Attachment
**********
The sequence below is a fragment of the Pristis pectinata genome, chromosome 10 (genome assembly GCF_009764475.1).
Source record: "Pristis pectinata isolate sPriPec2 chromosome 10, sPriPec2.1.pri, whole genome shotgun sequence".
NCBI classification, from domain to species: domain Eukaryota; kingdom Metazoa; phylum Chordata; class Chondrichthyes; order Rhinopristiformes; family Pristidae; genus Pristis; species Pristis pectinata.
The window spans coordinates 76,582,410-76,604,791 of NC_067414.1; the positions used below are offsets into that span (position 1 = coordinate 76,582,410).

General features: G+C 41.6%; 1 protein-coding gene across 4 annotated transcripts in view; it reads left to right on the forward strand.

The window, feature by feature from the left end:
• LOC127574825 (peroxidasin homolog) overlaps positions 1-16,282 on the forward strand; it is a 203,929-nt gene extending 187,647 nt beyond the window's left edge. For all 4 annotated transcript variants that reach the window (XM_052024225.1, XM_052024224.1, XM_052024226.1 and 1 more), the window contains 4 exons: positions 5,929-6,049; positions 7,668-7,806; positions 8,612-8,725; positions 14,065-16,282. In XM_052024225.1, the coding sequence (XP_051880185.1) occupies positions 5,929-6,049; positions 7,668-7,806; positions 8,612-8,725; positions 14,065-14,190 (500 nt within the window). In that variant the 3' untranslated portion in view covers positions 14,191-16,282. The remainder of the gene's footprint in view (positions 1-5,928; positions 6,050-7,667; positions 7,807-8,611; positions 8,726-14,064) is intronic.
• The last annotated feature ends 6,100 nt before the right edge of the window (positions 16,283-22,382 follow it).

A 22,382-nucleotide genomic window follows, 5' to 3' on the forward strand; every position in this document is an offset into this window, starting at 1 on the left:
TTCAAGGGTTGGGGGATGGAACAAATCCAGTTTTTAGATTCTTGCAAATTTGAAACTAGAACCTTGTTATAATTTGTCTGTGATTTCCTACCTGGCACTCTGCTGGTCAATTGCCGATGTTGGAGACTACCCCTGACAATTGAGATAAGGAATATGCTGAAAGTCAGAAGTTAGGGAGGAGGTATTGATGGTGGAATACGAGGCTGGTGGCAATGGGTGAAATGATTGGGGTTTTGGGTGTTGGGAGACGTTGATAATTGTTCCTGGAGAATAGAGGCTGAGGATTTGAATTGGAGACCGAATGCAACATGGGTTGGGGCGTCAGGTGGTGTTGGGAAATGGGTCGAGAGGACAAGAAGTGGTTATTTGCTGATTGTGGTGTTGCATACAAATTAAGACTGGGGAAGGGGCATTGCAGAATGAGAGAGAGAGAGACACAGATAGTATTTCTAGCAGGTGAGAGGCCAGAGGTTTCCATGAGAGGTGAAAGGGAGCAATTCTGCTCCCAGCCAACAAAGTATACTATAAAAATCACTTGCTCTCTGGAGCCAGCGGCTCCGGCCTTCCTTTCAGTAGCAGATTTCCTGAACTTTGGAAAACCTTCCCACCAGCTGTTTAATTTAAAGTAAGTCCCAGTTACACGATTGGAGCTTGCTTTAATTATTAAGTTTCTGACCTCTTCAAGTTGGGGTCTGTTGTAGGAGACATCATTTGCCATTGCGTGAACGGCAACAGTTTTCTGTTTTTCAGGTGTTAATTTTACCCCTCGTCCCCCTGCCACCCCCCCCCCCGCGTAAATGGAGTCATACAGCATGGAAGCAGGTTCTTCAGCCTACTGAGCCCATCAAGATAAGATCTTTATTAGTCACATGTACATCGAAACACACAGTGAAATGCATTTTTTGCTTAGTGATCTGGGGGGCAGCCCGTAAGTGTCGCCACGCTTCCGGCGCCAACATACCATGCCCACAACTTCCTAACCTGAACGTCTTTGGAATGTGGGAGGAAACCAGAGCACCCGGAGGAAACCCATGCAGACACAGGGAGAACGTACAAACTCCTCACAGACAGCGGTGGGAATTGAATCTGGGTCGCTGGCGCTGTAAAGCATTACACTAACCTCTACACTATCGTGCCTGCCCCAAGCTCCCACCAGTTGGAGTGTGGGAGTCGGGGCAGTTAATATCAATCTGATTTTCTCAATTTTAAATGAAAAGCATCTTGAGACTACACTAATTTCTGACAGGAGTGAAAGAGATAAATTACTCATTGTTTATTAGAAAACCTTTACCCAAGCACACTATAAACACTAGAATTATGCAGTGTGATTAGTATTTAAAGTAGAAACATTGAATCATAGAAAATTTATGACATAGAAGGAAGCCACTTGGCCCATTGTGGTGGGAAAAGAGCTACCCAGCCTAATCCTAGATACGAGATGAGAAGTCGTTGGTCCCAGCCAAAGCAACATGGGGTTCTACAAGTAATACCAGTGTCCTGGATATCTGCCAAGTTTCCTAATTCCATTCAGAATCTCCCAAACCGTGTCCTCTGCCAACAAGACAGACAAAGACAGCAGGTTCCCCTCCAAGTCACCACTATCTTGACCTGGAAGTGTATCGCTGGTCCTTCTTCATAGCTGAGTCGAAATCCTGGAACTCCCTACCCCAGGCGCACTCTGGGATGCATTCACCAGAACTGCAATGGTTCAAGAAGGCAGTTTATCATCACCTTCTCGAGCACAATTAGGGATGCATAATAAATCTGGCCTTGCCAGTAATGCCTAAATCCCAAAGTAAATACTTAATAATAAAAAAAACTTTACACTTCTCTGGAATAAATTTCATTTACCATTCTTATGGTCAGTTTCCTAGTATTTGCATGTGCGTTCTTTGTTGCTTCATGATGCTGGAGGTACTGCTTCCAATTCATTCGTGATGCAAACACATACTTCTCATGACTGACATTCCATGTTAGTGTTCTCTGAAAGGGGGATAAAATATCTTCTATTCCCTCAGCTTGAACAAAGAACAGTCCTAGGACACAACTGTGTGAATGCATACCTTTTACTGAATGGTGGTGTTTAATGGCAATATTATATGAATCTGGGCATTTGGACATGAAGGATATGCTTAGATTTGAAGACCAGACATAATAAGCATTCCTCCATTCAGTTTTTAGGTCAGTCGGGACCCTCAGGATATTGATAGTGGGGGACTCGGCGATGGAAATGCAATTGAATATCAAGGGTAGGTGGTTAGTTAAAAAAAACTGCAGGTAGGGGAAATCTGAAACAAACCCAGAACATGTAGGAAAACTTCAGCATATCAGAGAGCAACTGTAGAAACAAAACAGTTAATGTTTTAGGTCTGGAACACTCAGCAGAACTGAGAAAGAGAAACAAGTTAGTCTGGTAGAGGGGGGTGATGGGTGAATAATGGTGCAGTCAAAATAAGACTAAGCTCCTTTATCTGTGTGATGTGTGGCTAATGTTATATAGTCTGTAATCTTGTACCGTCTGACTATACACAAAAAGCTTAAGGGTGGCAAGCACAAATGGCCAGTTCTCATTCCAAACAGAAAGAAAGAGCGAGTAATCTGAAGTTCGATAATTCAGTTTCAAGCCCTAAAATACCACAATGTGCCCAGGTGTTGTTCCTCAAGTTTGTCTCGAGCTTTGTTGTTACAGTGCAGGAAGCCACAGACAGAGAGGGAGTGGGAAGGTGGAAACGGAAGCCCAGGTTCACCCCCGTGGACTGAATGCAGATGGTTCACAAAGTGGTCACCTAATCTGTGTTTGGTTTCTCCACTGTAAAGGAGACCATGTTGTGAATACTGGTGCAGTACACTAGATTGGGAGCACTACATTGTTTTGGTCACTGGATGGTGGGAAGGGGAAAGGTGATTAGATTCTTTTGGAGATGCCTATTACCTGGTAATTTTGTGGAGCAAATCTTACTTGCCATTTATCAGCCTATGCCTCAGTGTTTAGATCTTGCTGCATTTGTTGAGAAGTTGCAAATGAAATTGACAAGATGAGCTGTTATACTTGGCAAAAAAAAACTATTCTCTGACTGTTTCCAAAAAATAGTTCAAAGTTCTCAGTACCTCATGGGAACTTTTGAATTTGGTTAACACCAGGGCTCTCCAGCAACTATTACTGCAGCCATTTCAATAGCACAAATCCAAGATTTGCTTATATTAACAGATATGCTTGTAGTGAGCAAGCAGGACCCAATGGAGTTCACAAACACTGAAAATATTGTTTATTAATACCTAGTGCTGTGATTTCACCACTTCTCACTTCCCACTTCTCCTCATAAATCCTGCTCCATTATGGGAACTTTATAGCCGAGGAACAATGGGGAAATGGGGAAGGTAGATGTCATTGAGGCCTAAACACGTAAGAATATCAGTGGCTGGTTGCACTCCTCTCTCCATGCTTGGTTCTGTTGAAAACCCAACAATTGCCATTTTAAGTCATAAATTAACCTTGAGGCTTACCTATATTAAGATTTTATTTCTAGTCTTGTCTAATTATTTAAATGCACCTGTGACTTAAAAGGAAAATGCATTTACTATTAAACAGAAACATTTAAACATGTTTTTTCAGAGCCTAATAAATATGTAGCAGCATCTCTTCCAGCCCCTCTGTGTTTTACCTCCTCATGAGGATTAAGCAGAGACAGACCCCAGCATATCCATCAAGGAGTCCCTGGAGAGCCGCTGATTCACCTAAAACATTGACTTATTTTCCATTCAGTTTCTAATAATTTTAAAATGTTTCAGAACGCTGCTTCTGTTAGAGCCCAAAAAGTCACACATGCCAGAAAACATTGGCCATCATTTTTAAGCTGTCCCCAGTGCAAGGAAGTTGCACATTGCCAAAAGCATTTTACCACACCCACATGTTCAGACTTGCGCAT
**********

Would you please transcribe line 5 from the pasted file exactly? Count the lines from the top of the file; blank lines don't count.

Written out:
General features: G+C 41.6%; 1 protein-coding gene across 4 annotated transcripts in view; it reads left to right on the forward strand.